View Single Post
  #8 (permalink)  
Old 07-01-2011, 01:28 PM
peregrines peregrines is offline
Super Moderator/Fly Swap Coordinator
 
Join Date: Jun 2008
Posts: 4,019
peregrines has a reputation beyond reputeperegrines has a reputation beyond reputeperegrines has a reputation beyond reputeperegrines has a reputation beyond reputeperegrines has a reputation beyond reputeperegrines has a reputation beyond reputeperegrines has a reputation beyond reputeperegrines has a reputation beyond reputeperegrines has a reputation beyond reputeperegrines has a reputation beyond reputeperegrines has a reputation beyond repute
Default Re: Woolly bugger color selection

Hey Flynoob, welcome to the forum. Glad you found us. Feel free to make yourself at home here. And if you're just getting into fly fishing, keep asking questions-- lot's of helpful folks here and there's some good info in the FAQ section and old threads to browse through. (If you want some more pattern suggestions to round out your fly box, tell us what kind of fish you're chasing and the type of water you plan to fish.)

Although there aren't any "rules" when it comes to buggers or anything else in fly fishing you'll here all kinds of theories- some may even work occasionally. Some common ones are bright day = bright fly, dark day = dark fly. Big, heavy water = big fly, low water = smaller fly. Something that matches the common food items in general size and color is a probably a good choice, but sometimes flies in bright unnatural colors seem to trigger aggressive strikes.

Adding to what the others have said on buggers

Black-- looks like a lot of things including large stonefly nymphs, leeches, and minnows. Because it imitates a wide variety of things it's good in a bunch of different water types from rivers to lakes and ponds. It's also a good color for stained water for example, found in many streams early in the season or after heavy rains.

Olive- size 8, 10, 12 imitate damsel and dragon fly nymphs found in lakes and ponds. They might be a good choice to fish around weed beds.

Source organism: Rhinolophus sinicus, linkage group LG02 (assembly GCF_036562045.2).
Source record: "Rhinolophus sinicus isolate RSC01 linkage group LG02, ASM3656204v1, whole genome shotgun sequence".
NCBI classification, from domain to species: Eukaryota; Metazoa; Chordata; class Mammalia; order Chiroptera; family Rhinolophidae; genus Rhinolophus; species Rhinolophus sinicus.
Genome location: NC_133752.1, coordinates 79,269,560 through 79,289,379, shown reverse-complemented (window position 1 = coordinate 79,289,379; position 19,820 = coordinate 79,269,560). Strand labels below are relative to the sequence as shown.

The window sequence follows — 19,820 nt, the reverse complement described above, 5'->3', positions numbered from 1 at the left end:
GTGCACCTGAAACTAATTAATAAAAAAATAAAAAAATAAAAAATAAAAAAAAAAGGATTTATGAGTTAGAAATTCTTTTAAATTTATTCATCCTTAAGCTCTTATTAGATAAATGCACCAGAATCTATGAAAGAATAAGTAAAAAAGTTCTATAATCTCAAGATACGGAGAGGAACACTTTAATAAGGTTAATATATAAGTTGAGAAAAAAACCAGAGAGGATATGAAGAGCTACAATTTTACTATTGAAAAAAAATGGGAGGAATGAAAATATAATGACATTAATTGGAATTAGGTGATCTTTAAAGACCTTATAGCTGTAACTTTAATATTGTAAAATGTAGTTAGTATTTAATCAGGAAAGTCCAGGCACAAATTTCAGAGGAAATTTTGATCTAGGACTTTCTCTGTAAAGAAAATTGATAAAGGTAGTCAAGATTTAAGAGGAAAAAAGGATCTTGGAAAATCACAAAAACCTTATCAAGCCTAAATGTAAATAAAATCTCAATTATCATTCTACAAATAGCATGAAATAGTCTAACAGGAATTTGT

(If I was just starting out, I'd pick a couple black buggers and a couple olive ones.)

Brown- in addition to crayfish it also imitates hellgrammites, so it's a good choice for smallmouth. It also imitates small minnows like sculpins and large stonefly and large dark mayfly nymphs.

White- imitates baitfish, and is also a very visible, bright color. To imitate baitfish, I'd probably go with a more imitative pattern for baitfish like a white Zonker, Black Ghost featherwing streamer or simple white bucktail or marabou wing streamer.

Although there are closer imitations for all of these different food items, buggers are often close enough to be decent imitations, as well as having some inherent characteristics of marabou that dances in the current, hackles that breathe and push water, and a profile that pulses on the retrieve and seems to suggest something real tasty.

There are all kinds of buggers with/without flash, rubber legs, coneheads, bead heads, and in all kinds of colors.

You might be interested in pics of buggers tied by forum members from our Woolly Bugger swap that Pocono ran a while ago:

Wooly Bugger Swap - the Flies / Part 1

Wooly Bugger Swap - the Flies / Part 2

They're so effective it's pretty hard to fish a bugger wrong-- and it may not even be possible. But here are some decent articles to give you some more ideas:

Fishing Woolly Buggers | MidCurrent

Streamers: Think Outside the Swing | MidCurrent
__________________
Mark

Last edited by peregrines; 07-01-2011 at 01:53 PM.
Reply With Quote